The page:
Japan sees slight uptick in VC investment in Q1’23

Japanese VC investment saw slight increase during the quarter compared to global downward trend in VC investment, although it remained soft compared to the level of investment seen during the same quarter in 2022. VC investors in Japan became more selective with respect to post Series C deals during Q1’23, although appetite for seed and Series A deals remained quite robust.

The Government of Japan made a strong commitment to fostering innovation in its Integrated Innovation Strategy 202212. In Q1’23, it moved forward with several of the initiatives included in this strategy, including funding for R&D at universities and centers of excellence and funding to support local governments as they establish startup hubs and clusters. In addition to Tokyo, Sapporo and Sendai have rapidly emerged as startup hubs in Japan. Osaka, Hiroshima, and Fukuoka are also aggressively using funds to attract startups to their prefectures.

AI gaining significant attention, particularly in Hong Kong

Investor interest in AI has been relatively robust in Asia historically, although it increased further in Q1’23 in the wake of the global buzz generated by ChatGBT. The applicability of AI to many diverse sectors makes it a particularly attractive area for investment. In Hong Kong, AI solutions are maturing quite rapidly, particularly in building management—such as the use of AI to manage building operations, energy use, and security, and in health and biotech—including the use of AI for drug discovery and the modeling of disease spread.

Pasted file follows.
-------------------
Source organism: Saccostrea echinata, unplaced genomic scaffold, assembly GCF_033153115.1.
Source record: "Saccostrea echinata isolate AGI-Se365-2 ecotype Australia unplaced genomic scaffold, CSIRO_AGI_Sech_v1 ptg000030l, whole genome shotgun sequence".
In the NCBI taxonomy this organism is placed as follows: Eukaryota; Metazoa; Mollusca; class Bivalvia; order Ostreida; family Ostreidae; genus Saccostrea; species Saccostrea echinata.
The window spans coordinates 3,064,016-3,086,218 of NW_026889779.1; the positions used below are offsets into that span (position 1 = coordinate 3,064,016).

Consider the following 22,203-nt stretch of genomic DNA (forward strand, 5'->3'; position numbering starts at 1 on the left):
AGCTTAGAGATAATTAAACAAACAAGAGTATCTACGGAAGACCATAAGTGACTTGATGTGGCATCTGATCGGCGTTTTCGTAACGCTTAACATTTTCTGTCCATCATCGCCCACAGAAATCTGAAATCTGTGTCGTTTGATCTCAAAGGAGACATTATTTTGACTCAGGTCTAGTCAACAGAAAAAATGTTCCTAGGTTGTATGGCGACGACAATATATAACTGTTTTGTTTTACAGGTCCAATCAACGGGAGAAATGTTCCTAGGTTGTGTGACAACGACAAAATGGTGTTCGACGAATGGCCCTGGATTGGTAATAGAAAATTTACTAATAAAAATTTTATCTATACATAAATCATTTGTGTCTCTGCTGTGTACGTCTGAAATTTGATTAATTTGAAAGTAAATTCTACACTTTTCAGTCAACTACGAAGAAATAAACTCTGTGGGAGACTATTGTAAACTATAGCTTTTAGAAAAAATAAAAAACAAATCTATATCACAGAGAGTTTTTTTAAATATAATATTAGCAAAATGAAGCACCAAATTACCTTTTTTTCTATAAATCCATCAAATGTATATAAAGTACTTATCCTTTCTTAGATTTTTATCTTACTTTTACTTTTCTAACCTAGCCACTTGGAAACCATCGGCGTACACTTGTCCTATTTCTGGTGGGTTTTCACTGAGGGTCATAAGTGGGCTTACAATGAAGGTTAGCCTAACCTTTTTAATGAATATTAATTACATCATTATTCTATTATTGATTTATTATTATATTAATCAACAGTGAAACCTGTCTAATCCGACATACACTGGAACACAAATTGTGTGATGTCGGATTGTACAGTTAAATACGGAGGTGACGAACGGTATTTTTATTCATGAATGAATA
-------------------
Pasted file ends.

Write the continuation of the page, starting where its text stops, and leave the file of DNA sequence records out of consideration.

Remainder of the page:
Trends to watch for in Q2’23

 There is cautious optimism across much of Asia heading into Q2’23, with several jurisdictions seeing some positive signs for the future, if no actual pick-up in deals at present. While VC investment in the region is not expected to bounce back remarkably over the next quarter, should the sense of positivity continue, VC activity could begin to see some recovery heading into the second half of the year.

While IPO activity was slow in Asia during Q1’23, it could see some renewed interest as a result of the new Chapter 18C listing rules in Hong Kong. China is also working to strengthen the attractiveness of its mainland stock exchanges for tech-driven businesses in sectors like deeptech, EV, and biotech.

Venture Pulse Asia

The IPO market in Hong Kong continues to be slow this quarter, but the new Chapter 18C listing regime that came out in Q1’23 will make it easier for specialist technology companies—startups focused on AI, robotics, alternative energy, agritech, and other similar areas—list on the Hong Kong Stock Exchange. This could help spur some new activity later in 2023.

Irene Chu
Partner & Head of New Economy and Life Sciences,
Hong Kong, KPMG China

  • Venture Capital investment falls to $13.5 billion across 1773 deals

  • Median deal sizes begin to slide – particularly at later rounds

  • Earlier-stage deals stay surprisingly resilient

  • First-time fundraising remains more resilient than other regions

  • Chinese companies pull in 8 of the top 10 deals in Asia